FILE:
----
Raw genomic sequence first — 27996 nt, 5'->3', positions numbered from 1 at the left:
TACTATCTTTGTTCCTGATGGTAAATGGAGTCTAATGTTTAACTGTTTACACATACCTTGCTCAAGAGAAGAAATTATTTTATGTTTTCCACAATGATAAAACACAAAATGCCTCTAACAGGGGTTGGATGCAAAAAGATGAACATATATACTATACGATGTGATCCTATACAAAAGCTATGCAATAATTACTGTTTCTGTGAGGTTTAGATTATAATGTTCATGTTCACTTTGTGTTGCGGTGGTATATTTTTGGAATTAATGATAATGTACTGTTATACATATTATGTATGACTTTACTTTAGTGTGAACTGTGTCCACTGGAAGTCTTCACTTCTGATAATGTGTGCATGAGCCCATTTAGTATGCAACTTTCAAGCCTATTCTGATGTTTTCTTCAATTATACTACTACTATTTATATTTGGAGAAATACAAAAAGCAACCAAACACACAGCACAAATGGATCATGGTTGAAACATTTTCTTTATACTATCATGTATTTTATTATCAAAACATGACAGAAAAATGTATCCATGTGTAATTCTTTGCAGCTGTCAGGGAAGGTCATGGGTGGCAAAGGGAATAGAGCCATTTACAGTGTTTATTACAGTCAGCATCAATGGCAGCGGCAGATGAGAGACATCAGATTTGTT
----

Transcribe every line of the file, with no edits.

Raw genomic sequence first — 27996 nt, 5'->3', positions numbered from 1 at the left:
TACTATCTTTGTTCCTGATGGTAAATGGAGTCTAATGTTTAACTGTTTACACATACCTTGCTCAAGAGAAGAAATTATTTTATGTTTTCCACAATGATAAAACACAAAATGCCTCTAACAGGGGTTGGATGCAAAAAGATGAACATATATACTATACGATGTGATCCTATACAAAAGCTATGCAATAATTACTGTTTCTGTGAGGTTTAGATTATAATGTTCATGTTCACTTTGTGTTGCGGTGGTATATTTTTGGAATTAATGATAATGTACTGTTATACATATTATGTATGACTTTACTTTAGTGTGAACTGTGTCCACTGGAAGTCTTCACTTCTGATAATGTGTGCATGAGCCCATTTAGTATGCAACTTTCAAGCCTATTCTGATGTTTTCTTCAATTATACTACTACTATTTATATTTGGAGAAATACAAAAAGCAACCAAACACACAGCACAAATGGATCATGGTTGAAACATTTTCTTTATACTATCATGTATTTTATTATCAAAACATGACAGAAAAATGTATCCATGTGTAATTCTTTGCAGCTGTCAGGGAAGGTCATGGGTGGCAAAGGGAATAGAGCCATTTACAGTGTTTATTACAGTCAGCATCAATGGCAGCGGCAGATGAGAGACATCAGATTTGTT